This comment was written by HAVC 135B on 2 Sep 2016.

HAVC 135B : German Art 1905-1945

How did artists and their publics respond to modernization in the late 19th century?

Modernization and economic development in the late 19th century lead to many social inequalities. This new culture of industrialization was marked by advanced technologies, a massive population boom, and elevated social tensions. Artists began to reflect the unadorned “everyday” life and subjects, without a false romantic or heroic depiction like most academic art enforced. They particularly began representing the life of the urban working class, painting their working conditions as a way critique the changes and effects of a new modern nation. These paintings often created uneasiness for the upper and middle class, believing it reflected an uncleanliness and unruliness, made even stronger because it was accompanied by an anxiety of increasing socialism. Pecht reflects a conflict true for many, he believed true national art would depict contemporary life yet critiqued these very styles and subject matter because of the dirty urban bodies and their masses of people. Yet these urban masses reflected the true contemporary life during the time.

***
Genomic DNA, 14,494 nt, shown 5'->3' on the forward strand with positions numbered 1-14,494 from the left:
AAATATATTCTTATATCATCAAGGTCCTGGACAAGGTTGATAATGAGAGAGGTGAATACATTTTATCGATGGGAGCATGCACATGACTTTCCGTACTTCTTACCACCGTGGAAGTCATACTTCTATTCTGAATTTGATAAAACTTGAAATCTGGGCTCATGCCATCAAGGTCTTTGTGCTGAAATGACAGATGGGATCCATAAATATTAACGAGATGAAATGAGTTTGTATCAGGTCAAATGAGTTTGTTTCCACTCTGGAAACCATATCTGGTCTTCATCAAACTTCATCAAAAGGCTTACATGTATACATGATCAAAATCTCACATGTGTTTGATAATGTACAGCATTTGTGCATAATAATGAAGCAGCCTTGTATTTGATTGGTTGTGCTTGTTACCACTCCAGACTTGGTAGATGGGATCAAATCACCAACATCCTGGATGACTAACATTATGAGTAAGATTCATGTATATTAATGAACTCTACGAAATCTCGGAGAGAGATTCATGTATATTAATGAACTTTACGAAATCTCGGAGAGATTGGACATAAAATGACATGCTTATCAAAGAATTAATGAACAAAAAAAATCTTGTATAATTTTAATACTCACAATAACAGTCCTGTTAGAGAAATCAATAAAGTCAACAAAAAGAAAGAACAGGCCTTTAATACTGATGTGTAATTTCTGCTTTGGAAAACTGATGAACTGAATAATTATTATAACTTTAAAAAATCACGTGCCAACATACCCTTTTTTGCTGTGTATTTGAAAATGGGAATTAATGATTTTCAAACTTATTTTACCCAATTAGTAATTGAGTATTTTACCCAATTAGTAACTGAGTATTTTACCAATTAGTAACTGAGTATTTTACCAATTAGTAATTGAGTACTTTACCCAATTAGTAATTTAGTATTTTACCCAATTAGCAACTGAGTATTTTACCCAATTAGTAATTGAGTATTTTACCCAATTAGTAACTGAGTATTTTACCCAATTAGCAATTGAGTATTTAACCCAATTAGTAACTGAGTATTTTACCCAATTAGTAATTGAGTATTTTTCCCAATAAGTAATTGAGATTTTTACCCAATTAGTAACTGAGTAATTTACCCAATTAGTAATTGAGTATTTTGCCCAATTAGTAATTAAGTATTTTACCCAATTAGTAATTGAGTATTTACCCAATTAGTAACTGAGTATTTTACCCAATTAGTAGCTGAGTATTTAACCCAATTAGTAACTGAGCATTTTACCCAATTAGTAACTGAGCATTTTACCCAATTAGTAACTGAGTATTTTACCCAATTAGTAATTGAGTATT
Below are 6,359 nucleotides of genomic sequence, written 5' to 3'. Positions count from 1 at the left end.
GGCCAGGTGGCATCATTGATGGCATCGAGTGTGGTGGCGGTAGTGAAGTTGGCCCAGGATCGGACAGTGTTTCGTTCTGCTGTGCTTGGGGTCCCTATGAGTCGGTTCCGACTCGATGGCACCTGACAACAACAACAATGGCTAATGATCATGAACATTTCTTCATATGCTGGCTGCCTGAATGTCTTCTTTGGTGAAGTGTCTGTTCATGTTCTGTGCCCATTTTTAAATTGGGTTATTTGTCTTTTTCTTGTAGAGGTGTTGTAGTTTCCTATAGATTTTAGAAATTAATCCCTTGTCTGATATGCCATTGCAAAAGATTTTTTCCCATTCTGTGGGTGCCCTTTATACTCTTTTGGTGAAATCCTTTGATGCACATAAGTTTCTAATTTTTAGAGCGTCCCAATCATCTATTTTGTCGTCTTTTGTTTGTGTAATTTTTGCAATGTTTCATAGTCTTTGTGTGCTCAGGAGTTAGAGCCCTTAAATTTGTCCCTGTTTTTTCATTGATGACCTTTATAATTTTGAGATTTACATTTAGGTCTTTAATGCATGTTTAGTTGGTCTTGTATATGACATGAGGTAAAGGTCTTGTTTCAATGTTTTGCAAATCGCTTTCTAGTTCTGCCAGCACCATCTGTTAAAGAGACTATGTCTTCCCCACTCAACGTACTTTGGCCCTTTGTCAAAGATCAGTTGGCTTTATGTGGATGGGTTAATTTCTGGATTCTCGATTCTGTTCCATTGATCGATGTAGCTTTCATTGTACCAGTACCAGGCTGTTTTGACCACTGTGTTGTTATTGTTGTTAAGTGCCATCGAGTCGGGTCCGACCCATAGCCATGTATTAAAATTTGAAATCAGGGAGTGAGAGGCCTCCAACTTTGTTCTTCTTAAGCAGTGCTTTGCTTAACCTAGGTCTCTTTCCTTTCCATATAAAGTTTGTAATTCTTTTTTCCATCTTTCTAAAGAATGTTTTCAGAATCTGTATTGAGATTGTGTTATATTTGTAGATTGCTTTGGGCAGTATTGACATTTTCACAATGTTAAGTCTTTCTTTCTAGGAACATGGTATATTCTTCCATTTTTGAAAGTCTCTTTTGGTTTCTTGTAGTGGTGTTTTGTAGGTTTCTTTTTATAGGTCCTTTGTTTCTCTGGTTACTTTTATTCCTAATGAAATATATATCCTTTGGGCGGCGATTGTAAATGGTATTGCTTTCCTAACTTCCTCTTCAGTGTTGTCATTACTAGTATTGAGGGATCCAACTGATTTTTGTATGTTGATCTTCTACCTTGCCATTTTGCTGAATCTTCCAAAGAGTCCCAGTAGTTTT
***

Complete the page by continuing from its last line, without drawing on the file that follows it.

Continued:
- Summer 2016

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